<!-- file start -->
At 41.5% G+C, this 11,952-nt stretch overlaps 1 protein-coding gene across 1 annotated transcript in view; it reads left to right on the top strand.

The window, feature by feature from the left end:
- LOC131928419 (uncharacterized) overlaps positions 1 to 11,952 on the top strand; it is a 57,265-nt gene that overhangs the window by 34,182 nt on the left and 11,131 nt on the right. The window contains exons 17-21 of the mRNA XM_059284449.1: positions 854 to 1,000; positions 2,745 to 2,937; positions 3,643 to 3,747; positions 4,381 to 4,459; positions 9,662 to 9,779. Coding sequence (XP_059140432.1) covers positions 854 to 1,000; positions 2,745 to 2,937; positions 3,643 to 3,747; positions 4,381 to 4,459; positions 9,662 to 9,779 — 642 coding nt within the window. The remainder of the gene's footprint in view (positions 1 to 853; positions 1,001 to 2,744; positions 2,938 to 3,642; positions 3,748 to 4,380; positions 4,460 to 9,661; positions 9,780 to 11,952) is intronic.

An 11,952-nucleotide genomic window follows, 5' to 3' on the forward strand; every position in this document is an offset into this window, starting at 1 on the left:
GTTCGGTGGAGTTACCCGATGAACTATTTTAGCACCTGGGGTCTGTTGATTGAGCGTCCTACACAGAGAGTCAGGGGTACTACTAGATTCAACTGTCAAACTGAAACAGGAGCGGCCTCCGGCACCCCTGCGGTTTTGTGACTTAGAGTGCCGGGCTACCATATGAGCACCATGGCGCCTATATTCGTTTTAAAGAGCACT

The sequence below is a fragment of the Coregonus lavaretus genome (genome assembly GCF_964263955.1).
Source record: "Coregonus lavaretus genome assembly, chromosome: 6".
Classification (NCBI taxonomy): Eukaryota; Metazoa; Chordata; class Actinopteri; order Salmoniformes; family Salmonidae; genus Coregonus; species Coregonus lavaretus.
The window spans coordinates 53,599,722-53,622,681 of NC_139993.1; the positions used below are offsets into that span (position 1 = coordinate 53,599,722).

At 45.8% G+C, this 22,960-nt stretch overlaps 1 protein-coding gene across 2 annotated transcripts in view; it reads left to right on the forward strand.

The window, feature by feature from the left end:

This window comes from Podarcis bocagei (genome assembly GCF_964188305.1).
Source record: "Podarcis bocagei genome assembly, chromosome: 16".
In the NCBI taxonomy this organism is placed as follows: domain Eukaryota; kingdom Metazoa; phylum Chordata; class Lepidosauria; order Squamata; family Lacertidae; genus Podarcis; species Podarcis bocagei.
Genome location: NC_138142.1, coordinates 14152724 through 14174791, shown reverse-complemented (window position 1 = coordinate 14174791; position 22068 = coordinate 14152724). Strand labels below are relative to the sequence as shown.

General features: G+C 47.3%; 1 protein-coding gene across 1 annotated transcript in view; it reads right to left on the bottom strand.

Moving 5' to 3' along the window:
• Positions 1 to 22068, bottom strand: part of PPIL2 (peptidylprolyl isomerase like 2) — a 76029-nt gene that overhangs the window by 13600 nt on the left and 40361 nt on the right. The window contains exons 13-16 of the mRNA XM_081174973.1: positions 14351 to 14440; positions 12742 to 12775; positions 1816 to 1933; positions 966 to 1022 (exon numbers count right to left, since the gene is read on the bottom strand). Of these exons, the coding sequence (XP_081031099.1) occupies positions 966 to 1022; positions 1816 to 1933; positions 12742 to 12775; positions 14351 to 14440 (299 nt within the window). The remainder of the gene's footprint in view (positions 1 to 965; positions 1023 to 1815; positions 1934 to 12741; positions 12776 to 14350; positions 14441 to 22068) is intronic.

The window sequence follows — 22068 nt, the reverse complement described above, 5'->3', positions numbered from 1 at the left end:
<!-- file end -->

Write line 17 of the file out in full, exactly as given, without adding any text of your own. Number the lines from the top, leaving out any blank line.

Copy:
Moving 5' to 3' along the window: